Anticipating Unexpected Triggers
As we’re building our skillset in this alcohol-free life, it’s important to identify the triggers you know will increase your likelihood of entering a craving state. Many of these are obvious, like going to a bar, spending time with your friends who drink a lot, or opening the pantry and seeing a bottle staring at you. But oftentimes, we can experience something seemingly innocuous that reminds our brains of our past drinking life, catching us by surprise. It’s important to consider unexpected triggers, so that you’re better equipped to handle them when they arise.
While this data can be collected in real time, of course, it’s better to think about these situations before they happen. A helpful exercise to identify these unexpected triggers is to script out (journal) a typical day, start to finish. List every step of your day, from the moment your alarm goes off, to the moment you close your eyes at the end of the day. What do you do? What people and things are around you? What do you see, smell, touch, taste, hear? What is the weather like? What businesses do you walk by, what ads do you see on social media, what do others around you do? How are you feeling at different times of day? By doing this, we can start to identify little bits of our day that might trip us up.
For example, perhap you’ve realized that your daily commute to and from work passes your old liquor store. When you go to work in the morning, your brain makes a mental note of it as you drive by. By the end of the day, when your energy has waned significantly, your brain is anticipating this commute and you might even end up pulling into the parking lot before you realize what’s happening.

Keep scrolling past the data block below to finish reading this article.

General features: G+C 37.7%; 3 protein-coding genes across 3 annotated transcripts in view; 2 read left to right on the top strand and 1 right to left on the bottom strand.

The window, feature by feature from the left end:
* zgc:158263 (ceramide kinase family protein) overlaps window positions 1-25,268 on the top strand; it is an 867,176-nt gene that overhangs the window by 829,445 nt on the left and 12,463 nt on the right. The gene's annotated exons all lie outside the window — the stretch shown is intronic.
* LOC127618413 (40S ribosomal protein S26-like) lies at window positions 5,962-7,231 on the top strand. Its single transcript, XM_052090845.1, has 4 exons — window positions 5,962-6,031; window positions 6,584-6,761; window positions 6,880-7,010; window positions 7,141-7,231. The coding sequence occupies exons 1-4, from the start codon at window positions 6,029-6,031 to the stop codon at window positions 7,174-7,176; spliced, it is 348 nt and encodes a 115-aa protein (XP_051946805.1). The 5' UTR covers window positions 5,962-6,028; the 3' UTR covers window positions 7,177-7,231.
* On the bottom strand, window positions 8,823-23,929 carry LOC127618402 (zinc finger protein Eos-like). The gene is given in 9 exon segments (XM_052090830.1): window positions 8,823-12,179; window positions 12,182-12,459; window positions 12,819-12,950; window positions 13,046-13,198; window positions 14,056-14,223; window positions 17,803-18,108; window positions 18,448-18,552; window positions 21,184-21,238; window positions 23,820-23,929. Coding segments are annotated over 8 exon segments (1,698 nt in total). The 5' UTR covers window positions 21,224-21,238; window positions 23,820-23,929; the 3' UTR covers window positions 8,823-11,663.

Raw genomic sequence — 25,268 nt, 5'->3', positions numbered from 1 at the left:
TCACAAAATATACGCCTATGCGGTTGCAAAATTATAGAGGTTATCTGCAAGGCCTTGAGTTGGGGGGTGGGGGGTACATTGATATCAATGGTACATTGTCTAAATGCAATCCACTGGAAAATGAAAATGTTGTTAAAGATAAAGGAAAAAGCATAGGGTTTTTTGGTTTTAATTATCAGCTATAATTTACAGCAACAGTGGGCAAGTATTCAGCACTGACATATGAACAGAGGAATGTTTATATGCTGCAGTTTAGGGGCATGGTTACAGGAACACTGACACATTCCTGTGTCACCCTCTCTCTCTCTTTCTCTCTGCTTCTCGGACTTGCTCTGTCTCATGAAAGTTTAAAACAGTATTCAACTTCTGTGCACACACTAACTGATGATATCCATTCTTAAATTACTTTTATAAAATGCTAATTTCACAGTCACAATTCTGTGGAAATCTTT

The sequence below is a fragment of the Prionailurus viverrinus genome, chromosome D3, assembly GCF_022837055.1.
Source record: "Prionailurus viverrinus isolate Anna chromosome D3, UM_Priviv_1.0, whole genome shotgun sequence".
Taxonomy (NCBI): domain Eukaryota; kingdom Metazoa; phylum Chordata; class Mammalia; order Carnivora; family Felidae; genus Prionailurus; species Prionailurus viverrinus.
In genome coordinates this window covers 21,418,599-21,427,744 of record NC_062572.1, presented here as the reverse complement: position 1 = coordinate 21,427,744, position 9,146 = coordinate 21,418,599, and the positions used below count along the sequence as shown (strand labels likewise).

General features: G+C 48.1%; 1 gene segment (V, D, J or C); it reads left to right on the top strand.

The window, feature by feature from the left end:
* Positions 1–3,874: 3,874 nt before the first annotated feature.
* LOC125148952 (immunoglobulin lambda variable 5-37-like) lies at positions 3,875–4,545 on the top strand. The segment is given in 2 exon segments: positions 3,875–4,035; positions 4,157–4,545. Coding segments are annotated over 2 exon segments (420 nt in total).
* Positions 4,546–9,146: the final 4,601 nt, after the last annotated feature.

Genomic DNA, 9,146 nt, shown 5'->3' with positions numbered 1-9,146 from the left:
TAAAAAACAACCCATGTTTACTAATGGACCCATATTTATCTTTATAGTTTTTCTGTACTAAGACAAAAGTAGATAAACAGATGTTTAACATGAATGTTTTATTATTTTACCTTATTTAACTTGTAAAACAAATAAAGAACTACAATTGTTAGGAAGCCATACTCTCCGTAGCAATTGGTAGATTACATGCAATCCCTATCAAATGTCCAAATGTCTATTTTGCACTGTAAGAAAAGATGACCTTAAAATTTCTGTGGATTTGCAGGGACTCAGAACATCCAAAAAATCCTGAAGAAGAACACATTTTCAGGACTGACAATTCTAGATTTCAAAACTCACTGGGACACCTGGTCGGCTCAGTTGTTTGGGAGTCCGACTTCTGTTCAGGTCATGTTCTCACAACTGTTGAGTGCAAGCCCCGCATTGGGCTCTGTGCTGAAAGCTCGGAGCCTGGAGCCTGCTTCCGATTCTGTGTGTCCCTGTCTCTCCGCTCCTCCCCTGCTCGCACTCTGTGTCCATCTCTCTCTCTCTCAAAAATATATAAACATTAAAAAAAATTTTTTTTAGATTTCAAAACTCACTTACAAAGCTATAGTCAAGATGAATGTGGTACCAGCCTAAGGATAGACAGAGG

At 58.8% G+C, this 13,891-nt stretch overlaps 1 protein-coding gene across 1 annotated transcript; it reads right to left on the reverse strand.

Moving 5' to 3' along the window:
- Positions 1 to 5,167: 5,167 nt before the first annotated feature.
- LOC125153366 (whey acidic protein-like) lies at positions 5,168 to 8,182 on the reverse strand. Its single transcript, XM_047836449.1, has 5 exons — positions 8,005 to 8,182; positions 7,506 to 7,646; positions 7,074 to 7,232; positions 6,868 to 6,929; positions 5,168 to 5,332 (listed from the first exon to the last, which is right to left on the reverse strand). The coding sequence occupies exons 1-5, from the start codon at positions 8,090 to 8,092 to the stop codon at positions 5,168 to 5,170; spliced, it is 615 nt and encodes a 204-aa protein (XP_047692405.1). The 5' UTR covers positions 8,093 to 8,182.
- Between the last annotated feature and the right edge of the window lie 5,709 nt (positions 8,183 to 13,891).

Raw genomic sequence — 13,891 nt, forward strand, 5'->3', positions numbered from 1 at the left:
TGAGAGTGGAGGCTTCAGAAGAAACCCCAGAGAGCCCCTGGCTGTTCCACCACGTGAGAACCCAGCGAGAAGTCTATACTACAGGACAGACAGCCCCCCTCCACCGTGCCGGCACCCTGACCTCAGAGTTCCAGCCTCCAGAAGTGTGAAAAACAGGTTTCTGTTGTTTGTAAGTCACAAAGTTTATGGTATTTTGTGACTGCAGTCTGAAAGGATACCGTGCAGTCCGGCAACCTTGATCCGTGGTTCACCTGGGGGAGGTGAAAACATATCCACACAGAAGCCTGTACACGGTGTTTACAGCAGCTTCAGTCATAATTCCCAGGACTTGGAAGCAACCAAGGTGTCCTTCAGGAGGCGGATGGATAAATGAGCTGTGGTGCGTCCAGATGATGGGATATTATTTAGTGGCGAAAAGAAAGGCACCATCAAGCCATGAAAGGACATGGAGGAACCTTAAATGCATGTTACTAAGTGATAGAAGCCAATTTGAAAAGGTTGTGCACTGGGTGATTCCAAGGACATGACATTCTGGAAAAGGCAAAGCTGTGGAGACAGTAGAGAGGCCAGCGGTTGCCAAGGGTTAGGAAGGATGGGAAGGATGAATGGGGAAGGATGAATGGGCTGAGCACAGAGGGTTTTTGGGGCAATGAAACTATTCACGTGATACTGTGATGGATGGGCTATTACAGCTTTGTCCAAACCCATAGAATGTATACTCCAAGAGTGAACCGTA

Or perhaps you’ve noticed that in the springtime, you associate the warm breeze with boozy brunch on a patio somewhere. Without being aware of this association, you might walk outside to an especially sunny day and suddenly experience a craving. But equipped with this knowledge, you can go into the season knowing how you’ve associated the weather in the past, and begin rewriting that association with beautiful things like an outdoor yoga class, a walk with a friend, or a fresh bouquet of flowers.
We can also script out special events before they occur, so that we’re mentally and emotionally prepared for a variety of scenarios. This is extremely helpful for events like weddings, birthday parties, and other celebrations where many people are drinking. Anticipate how you’ll answer when someone offers you a drink, script out the delicious alcohol-free beverage you’ll order at the open bar, notice if you’ve created a weird association with the bridal march song and champagne.
By mentally walking through our day-to-day, we can sharpen our alcohol-free skills by noticing all of the things that our brains unwittingly associate with alcohol use. The more we notice these associations, the more capable we are of heading them off and creating new, positive associations. Eventually, we’ll no longer experience cravings in association with these unexpected triggers.